How to Look After Your Mental Health with Exercise

September 27, 2021
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Katie Oliver

The benefits of exercise on your mental health

I know what you may be thinking, “Exercise? No thank you. I would much rather stay in bed watching movies and eating my favourite snacks than put on a pair of trainers and go for a run” – and I get it. Exercise can seem like a chore at the best of times, let alone when our mental health is suffering.  A common misconception is that people only exercise to gain muscle or to trim down their waistlines to get ‘summer body’ ready. However, though the list of benefits for doing exercise is a lengthy one, one of the most important is the profoundly positive impact it has on easing symptoms of mental health disorders, such as anxiety, and depression.

Something to remember, is that exercise isn’t all about running 10km as fast as you can, or lifting the heaviest weights to bulk up. Sometimes it’s simply walking 10 minutes from the top of your road to the bottom, walking to the shop in the morning to pick up the daily newspaper or doing a ten-minute stretching video on YouTube. Anything that involves moving your body. But why is it so good for you?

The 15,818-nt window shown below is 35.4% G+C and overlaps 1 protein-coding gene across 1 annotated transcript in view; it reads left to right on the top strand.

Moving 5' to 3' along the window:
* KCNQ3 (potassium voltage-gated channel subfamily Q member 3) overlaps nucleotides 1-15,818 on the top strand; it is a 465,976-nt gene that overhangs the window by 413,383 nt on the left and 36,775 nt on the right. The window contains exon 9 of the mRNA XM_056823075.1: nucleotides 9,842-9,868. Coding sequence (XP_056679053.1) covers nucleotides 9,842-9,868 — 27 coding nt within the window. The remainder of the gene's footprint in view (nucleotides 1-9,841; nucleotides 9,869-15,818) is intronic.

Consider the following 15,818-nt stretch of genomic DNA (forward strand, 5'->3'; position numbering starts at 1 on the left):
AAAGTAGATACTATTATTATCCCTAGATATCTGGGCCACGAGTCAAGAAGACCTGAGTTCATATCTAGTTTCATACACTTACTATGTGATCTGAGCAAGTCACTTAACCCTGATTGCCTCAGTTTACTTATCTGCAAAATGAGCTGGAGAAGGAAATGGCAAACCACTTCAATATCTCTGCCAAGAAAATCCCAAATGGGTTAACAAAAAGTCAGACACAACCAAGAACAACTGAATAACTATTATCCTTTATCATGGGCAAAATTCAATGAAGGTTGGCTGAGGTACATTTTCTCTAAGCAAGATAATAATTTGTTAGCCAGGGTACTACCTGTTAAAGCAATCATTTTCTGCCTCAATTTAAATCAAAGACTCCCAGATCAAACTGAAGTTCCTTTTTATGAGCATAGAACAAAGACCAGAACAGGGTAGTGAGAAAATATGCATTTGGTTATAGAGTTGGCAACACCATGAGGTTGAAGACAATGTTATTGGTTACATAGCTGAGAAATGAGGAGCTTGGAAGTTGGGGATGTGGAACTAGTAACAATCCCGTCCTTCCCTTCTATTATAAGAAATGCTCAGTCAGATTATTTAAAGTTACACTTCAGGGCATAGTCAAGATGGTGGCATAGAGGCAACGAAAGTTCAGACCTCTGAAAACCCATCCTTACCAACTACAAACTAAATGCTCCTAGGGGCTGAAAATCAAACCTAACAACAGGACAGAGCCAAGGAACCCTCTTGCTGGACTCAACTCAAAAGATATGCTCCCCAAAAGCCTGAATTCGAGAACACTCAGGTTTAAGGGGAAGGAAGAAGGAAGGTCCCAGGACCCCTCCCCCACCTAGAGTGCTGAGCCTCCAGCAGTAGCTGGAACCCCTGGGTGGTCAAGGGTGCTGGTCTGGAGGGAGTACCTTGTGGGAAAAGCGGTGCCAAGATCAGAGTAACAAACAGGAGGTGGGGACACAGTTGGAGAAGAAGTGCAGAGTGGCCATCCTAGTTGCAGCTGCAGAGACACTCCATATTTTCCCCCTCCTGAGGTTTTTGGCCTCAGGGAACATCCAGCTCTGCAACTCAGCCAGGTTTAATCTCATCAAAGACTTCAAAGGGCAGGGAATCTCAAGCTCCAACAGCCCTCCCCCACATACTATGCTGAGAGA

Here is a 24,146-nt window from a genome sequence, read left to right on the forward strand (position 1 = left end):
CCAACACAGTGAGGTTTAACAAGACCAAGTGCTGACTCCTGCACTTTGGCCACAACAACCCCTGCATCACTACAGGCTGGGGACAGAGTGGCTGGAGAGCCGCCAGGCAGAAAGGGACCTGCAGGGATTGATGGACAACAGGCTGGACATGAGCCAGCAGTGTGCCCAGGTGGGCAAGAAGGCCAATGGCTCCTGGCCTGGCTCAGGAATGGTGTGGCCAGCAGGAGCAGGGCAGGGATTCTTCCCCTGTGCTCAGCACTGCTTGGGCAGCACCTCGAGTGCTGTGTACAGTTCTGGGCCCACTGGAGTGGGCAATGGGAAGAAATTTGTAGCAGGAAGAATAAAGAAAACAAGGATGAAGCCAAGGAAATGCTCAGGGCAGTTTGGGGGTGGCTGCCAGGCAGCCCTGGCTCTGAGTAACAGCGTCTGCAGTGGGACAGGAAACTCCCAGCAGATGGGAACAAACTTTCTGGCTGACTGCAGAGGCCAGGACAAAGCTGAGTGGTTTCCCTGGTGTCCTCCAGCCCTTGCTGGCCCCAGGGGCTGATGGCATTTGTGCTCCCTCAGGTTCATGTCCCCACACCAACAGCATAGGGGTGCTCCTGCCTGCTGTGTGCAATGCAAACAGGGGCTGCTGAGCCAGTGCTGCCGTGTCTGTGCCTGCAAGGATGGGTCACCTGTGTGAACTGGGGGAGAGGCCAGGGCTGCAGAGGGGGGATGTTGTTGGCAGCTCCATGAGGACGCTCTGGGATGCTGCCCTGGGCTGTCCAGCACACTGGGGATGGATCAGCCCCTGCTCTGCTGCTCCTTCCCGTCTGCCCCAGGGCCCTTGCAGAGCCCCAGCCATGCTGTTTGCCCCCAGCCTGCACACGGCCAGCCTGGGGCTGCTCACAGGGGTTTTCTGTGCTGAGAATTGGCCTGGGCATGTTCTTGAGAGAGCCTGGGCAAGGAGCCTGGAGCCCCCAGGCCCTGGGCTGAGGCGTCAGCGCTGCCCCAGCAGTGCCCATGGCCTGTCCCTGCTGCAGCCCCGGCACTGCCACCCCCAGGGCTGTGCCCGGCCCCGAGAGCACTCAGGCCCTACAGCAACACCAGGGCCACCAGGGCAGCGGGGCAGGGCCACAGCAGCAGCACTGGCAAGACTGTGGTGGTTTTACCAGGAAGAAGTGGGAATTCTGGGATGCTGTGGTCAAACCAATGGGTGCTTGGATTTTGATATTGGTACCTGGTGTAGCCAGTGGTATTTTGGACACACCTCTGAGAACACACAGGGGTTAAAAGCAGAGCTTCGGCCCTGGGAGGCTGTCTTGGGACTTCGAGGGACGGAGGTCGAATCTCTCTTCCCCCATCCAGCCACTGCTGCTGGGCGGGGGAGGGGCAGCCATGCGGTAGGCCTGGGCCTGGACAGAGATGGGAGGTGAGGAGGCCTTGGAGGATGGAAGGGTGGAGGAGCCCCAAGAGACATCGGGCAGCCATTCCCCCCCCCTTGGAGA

When you take part in some form of physical activity, your heart rate increases and consequently so does the blood flow to your brain. As a result, your body releases the chemicals dopamine and endorphins, also known as the ‘happy hormones’. These hormones help to reduce feelings of stress, anger, anxiety and depression in day-to-day life. Although the recommended time period for physical activity is 30 minutes a day to see clear results, doing as little as 10 minutes a day has also proven to show small improvements in your mental health and mood.

However, exercising can feel rather uninspiring and repetitive. Since the closure of gyms due to the pandemic, I’ve used lockdown as a reason to find creative ways to make exercising enjoyable, whilst also gaining positive mental benefits – and here’s what I’ve come up with:

3 ways to make exercise more exciting and gain the mental benefits:

In all honesty, I wish less focus was placed on exercise being a way to change your physical appearance and more emphasis driven towards the positive impact it has to improve our mental wellbeing.

Sometimes, you may find it hard to get out of bed in the morning and exercise will be the last thing on your ‘to-do’ list. With lockdown restrictions being gradually lifted, getting outside for some fresh air and moving your body will guarantee to help you feel refreshed, and being able to meet up with friends and exercise together may be the start of a new found love of physical exercise.

Katie Oliver
Hi, I'm Katie! I'm an English Language and Forensic Psychology graduate, book-lover and avid writer. I'll be using my personal experiences to try and help you understand your feelings and share my tips on how to improve your overall mental wellbeing.

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